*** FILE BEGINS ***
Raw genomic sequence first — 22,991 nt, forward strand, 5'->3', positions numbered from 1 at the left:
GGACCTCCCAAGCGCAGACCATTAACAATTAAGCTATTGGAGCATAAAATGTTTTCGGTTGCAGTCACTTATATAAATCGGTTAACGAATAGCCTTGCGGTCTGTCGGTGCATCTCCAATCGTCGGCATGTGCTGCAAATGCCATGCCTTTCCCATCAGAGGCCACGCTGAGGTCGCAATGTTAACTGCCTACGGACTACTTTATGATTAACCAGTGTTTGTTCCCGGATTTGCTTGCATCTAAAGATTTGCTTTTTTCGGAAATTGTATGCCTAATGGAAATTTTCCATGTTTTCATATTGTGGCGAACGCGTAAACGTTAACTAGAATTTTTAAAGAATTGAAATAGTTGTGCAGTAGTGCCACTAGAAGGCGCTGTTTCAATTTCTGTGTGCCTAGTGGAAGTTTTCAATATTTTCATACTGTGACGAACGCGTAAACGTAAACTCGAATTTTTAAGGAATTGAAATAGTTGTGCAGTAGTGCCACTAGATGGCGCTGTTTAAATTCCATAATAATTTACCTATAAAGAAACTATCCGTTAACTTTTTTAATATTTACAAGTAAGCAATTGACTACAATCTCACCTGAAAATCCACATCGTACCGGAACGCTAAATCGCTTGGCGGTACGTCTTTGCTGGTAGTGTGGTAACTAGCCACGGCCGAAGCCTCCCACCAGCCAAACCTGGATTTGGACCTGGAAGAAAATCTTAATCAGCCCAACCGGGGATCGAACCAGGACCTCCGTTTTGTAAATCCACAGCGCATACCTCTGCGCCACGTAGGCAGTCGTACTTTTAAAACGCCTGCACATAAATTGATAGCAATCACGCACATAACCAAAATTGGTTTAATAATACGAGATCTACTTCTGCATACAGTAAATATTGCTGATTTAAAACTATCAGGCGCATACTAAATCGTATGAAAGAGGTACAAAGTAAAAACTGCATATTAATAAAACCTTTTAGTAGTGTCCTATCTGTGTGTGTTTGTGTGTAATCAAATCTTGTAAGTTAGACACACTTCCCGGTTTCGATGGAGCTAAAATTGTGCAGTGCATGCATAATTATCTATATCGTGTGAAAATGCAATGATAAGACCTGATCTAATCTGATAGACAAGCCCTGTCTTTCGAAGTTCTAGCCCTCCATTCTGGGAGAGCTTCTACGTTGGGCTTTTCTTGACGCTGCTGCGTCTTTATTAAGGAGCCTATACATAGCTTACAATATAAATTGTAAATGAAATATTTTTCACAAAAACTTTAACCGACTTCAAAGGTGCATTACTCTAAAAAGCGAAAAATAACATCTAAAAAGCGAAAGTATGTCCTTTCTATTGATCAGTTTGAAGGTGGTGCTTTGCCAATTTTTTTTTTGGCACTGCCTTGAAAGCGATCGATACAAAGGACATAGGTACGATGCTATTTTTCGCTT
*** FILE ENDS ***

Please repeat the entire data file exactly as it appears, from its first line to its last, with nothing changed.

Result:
Raw genomic sequence first — 22,991 nt, forward strand, 5'->3', positions numbered from 1 at the left:
GGACCTCCCAAGCGCAGACCATTAACAATTAAGCTATTGGAGCATAAAATGTTTTCGGTTGCAGTCACTTATATAAATCGGTTAACGAATAGCCTTGCGGTCTGTCGGTGCATCTCCAATCGTCGGCATGTGCTGCAAATGCCATGCCTTTCCCATCAGAGGCCACGCTGAGGTCGCAATGTTAACTGCCTACGGACTACTTTATGATTAACCAGTGTTTGTTCCCGGATTTGCTTGCATCTAAAGATTTGCTTTTTTCGGAAATTGTATGCCTAATGGAAATTTTCCATGTTTTCATATTGTGGCGAACGCGTAAACGTTAACTAGAATTTTTAAAGAATTGAAATAGTTGTGCAGTAGTGCCACTAGAAGGCGCTGTTTCAATTTCTGTGTGCCTAGTGGAAGTTTTCAATATTTTCATACTGTGACGAACGCGTAAACGTAAACTCGAATTTTTAAGGAATTGAAATAGTTGTGCAGTAGTGCCACTAGATGGCGCTGTTTAAATTCCATAATAATTTACCTATAAAGAAACTATCCGTTAACTTTTTTAATATTTACAAGTAAGCAATTGACTACAATCTCACCTGAAAATCCACATCGTACCGGAACGCTAAATCGCTTGGCGGTACGTCTTTGCTGGTAGTGTGGTAACTAGCCACGGCCGAAGCCTCCCACCAGCCAAACCTGGATTTGGACCTGGAAGAAAATCTTAATCAGCCCAACCGGGGATCGAACCAGGACCTCCGTTTTGTAAATCCACAGCGCATACCTCTGCGCCACGTAGGCAGTCGTACTTTTAAAACGCCTGCACATAAATTGATAGCAATCACGCACATAACCAAAATTGGTTTAATAATACGAGATCTACTTCTGCATACAGTAAATATTGCTGATTTAAAACTATCAGGCGCATACTAAATCGTATGAAAGAGGTACAAAGTAAAAACTGCATATTAATAAAACCTTTTAGTAGTGTCCTATCTGTGTGTGTTTGTGTGTAATCAAATCTTGTAAGTTAGACACACTTCCCGGTTTCGATGGAGCTAAAATTGTGCAGTGCATGCATAATTATCTATATCGTGTGAAAATGCAATGATAAGACCTGATCTAATCTGATAGACAAGCCCTGTCTTTCGAAGTTCTAGCCCTCCATTCTGGGAGAGCTTCTACGTTGGGCTTTTCTTGACGCTGCTGCGTCTTTATTAAGGAGCCTATACATAGCTTACAATATAAATTGTAAATGAAATATTTTTCACAAAAACTTTAACCGACTTCAAAGGTGCATTACTCTAAAAAGCGAAAAATAACATCTAAAAAGCGAAAGTATGTCCTTTCTATTGATCAGTTTGAAGGTGGTGCTTTGCCAATTTTTTTTTTGGCACTGCCTTGAAAGCGATCGATACAAAGGACATAGGTACGATGCTATTTTTCGCTT